Watch for Electronic Visit Verification Rules in Your State
Posted On: September 27th, 2012
Regulatory Advisor, McKesson
Depending on the areas you serve, your agency may be subject to rules concerning electronic visit verification, or EVV. But you may not have a choice of what vendor to use, which could increase your compliance burden and hurt your bottom line.
Illinois is among the latest states to adopt rules regarding visit verification for Medicaid patients. Other jurisdictions with EVV include Florida, New York, Ohio, South Carolina, Tennessee, Texas, Illinois and Washington.
The Affordable Care Act and the expected expansion of Medicaid have brought electronic visit verification into sharp focus. On one hand, a robust EVV system can help ensure that agencies and their employees are providing care and charging Medicaid appropriately. Home care comprises just 3% of total healthcare spending, but, as an industry, we should applaud efforts to curb fraud and ensure that healthcare dollars are spent wisely.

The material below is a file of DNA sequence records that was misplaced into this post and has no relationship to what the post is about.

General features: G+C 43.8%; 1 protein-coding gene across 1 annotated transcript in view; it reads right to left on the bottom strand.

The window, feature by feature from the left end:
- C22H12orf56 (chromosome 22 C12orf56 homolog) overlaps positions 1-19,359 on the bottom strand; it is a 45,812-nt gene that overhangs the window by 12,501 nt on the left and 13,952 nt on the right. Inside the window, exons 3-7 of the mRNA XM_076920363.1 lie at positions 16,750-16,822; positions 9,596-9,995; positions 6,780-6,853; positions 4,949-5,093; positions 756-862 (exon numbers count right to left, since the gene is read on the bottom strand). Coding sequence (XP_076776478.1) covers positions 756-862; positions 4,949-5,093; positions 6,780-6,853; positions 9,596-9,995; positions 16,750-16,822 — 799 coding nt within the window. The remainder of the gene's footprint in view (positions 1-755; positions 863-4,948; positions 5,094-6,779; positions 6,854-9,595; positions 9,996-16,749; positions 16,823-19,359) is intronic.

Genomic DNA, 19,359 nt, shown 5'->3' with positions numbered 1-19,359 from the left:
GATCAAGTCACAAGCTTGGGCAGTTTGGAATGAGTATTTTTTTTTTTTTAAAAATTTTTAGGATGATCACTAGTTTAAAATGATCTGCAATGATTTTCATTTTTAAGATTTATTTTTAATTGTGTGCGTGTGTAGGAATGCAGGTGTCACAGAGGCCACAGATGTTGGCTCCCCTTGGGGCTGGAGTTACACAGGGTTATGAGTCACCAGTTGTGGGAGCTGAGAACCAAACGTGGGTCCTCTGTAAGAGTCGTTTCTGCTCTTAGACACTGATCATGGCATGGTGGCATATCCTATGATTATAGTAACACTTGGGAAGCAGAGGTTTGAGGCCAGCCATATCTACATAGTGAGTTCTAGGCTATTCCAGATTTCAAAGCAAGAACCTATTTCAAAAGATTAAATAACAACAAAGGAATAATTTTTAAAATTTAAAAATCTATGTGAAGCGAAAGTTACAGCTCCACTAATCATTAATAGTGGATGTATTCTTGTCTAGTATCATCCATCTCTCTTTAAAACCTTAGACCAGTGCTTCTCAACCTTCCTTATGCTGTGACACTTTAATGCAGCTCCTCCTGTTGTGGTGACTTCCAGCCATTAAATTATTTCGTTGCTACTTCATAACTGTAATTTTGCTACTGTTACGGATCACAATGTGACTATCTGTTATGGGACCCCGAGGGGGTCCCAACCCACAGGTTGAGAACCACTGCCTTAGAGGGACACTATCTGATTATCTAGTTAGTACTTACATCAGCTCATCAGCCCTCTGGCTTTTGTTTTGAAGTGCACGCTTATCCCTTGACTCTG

On the other hand, some jurisdictions – including Florida, South Carolina, Tennessee and Texas – are mandating the use of specific equipment to document visits. If the verification system you are required to use does not integrate with your agency management system, this creates another layer of bureaucracy that brings more documentation headaches. How does that benefit patients?
For the latest news about electronic visit verification, bookmark EVVworkgroup.org, a social networking site managed by home care industry experts. It was created to provide a central repository of ideas and information related to a free market, standards-based approach to EVV in home care.
We are firm believers in the value of electronic visit verification, which is why we have mature verification products that use a patient’s phone or an aide/clinician mobile device and integrate seamlessly with McKesson home health software. We also can create an interface between a third-party EVV system vendor to McKessonHomecare™. But we do not believe that specific technology should be mandated for compliance.
So what do you think?